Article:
What The Hell Happened In Iowa?!

What The Hell Happened In Iowa?!

Wondering what a caucus even is and why Biden had a meltdown? Restless has some answers for you

A lot hangs on the whims of Democrats living in a parallelogram in the middle of the USA – a part of the country generally known only for its bountiful corn crops and enormous state fair. For a few months every four years, Iowa gets its place in the (inter)national spotlight as the first place to give voters a say on presidential candidates. And they do it the old-school way: with a caucus.

On caucus night, Iowans who are registered as Democrats get together in town halls and school auditoriums and stand next to a marker sporting the name of their preferred candidate through several rounds of voting. The least popular candidates get knocked out first, and their supporters can either choose to move their vote to someone new for the next round, or head home. At the end of the night, each one of more than 1,700 precincts in the state reports back the vote totals for each candidate.

Or so it should be. In 2020, Iowa promised clarity in a crowded field of Democratic candidates but delivered only confusion. The app that was supposed to be used to report results failed, and as party volunteers tried to phone in results instead, the Iowa Democratic Party phone lines were clogged so many couldn’t get through. A week later, we still don’t have a complete set of results and maybe never will. The storied Iowa caucus was more Fyre Festival than festival of democracy.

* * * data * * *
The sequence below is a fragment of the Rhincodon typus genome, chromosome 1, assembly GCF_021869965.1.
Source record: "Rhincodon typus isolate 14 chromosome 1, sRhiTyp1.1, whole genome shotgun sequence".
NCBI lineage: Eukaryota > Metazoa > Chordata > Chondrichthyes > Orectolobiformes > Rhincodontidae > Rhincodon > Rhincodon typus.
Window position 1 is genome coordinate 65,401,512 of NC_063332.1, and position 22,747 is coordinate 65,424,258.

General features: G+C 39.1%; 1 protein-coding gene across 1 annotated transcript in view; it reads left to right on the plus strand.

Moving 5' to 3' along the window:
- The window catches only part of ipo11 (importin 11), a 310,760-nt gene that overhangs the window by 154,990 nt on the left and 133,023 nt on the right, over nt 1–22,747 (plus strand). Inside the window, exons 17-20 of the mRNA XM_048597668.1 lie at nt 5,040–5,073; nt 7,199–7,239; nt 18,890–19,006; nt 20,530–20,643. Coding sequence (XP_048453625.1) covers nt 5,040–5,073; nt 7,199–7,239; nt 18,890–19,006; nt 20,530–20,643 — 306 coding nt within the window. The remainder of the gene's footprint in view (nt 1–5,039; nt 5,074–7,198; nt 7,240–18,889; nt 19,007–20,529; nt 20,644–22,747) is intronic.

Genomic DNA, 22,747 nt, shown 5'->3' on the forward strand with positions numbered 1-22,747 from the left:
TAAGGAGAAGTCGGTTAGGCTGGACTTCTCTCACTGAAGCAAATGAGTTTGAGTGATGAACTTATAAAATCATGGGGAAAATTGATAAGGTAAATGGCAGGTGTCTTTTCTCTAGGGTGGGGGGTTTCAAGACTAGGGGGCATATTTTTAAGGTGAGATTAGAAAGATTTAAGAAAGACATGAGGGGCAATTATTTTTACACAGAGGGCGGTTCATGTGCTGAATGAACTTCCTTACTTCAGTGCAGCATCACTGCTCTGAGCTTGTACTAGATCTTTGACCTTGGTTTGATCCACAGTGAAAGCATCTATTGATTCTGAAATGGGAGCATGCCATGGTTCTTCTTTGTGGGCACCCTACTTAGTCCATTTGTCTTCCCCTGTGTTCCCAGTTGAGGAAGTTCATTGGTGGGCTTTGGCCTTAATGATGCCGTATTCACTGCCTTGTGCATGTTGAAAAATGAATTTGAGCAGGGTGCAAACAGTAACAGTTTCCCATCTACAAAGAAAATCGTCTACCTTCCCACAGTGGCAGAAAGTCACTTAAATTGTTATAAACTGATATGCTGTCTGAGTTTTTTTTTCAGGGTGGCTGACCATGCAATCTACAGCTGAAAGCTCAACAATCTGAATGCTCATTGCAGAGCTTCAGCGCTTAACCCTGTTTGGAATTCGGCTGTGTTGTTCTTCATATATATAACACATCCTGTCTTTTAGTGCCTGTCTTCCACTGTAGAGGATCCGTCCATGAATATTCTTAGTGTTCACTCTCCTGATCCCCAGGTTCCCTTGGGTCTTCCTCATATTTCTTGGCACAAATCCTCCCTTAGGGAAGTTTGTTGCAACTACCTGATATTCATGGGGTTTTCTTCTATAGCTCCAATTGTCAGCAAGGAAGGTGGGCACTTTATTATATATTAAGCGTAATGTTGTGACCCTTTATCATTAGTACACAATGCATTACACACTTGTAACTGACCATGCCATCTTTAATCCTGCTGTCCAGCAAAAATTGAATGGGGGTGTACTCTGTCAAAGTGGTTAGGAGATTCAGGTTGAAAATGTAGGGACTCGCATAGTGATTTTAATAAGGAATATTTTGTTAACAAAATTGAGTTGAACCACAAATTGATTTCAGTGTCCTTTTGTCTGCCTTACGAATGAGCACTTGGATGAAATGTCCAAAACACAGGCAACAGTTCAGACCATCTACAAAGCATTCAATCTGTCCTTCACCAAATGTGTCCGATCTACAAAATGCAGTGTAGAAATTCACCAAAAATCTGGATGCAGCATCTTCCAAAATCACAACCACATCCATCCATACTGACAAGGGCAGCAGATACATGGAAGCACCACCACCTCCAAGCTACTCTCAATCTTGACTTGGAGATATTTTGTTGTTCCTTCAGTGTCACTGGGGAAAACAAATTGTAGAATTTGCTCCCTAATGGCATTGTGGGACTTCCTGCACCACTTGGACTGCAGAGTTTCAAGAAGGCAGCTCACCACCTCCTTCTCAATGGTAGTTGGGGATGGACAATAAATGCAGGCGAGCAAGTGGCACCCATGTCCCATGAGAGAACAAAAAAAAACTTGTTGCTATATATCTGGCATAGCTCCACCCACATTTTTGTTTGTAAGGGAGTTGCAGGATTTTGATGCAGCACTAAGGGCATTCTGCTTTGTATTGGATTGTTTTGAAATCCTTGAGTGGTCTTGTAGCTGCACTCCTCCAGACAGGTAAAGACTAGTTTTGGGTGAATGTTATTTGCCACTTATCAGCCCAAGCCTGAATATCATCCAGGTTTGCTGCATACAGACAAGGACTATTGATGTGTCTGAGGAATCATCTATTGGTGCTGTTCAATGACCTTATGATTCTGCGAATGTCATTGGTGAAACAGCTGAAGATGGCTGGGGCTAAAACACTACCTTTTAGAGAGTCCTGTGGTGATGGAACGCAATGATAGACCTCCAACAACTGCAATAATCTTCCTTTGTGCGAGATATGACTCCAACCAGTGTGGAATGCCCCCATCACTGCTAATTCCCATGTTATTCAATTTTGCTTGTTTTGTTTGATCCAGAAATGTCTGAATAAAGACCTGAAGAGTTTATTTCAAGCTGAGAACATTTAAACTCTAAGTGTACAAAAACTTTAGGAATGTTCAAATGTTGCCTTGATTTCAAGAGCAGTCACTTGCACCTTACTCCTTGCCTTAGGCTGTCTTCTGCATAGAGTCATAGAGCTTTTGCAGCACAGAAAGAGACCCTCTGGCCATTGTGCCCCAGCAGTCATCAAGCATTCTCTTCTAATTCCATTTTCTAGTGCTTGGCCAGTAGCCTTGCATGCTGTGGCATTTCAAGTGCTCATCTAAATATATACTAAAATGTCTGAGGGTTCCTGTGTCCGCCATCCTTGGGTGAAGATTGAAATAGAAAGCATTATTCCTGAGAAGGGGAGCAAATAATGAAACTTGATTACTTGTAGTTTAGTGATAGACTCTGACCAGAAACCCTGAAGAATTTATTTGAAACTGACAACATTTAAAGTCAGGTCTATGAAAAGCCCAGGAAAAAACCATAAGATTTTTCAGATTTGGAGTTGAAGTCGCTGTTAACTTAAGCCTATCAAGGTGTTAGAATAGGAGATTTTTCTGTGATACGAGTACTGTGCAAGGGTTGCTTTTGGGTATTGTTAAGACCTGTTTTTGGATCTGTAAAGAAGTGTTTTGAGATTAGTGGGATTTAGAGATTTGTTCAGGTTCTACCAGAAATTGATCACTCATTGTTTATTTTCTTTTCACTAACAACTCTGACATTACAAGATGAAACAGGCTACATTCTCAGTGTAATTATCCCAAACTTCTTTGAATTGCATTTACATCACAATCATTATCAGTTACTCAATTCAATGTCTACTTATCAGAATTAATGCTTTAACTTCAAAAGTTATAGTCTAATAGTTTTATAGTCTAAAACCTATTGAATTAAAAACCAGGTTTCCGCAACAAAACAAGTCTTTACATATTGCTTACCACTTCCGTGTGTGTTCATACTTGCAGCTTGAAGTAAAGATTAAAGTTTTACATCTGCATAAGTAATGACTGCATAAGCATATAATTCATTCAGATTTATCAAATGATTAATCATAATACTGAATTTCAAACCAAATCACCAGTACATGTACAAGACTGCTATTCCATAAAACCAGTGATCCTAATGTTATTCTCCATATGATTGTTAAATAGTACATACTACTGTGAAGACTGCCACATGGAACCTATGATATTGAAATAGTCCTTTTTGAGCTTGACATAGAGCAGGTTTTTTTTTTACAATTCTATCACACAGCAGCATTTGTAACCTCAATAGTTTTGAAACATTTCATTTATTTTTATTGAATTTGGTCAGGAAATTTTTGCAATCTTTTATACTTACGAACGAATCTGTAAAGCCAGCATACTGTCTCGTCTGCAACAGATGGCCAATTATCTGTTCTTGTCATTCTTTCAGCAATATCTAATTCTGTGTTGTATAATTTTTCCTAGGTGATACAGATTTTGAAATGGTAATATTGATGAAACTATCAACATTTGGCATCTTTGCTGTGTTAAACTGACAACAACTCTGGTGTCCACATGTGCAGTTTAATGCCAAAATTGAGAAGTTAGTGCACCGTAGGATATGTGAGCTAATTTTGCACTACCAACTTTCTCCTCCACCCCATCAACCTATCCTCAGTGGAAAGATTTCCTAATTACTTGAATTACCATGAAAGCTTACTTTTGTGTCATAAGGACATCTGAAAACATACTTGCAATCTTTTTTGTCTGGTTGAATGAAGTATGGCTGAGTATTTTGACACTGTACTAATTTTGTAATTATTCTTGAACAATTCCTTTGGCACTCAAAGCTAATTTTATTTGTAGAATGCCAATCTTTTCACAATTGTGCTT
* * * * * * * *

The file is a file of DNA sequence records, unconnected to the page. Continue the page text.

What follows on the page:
Success in Iowa is not necessarily about coming first. The state only contributes about one percent of the delegates who will decide the party’s nominee at the Democratic Convention in July, and has a complicated system for determining who wins delegates, so the numerical gains to be made there are quite small. This first caucus is more about beating the expectations game and building momentum going into the bigger states. In 2008, Barack Obama was a surprise winner in Iowa and it gave his underdog campaign a much needed spark.

This year, Pete Buttigieg claimed victory on the night in an attempt to capitalise on the moment. While Buttigieg had a much better than expected showing, and very likely either gained the most votes or the most delegates, his declaration of victory was obviously premature given that the final results are still elusive. The former mayor was interested in taking forward some of that momentum that is the whole game in Iowa but was roundly criticised for being irresponsible in the midst of the snafu. Buttigieg is expected to struggle in bigger and more diverse states, so he really needs all the momentum he can get.

But Buttigieg has company on the (potential) Iowa winner’s podium. Bernie Sanders likewise has a claim to most votes or delegates, but responded differently to the chaos on caucus night, expressing confidence that the results would be released eventually and calling for patience. Three days later Sanders declared “a very strong victory” for his campaign. As the candidates who gained the most votes from this caucus, Sanders and Buttigieg also lost the most out of the botched count.

Joe Biden on the other hand will be thanking his lucky stars for the ‘malarkey’ that ensured his terrible showing made few headlines. His only bright spot of the night was that no-one could confirm his exact vote numbers, which were certainly much worse than expected and were not befitting of a former Vice President, whose name almost everyone in Iowa would know.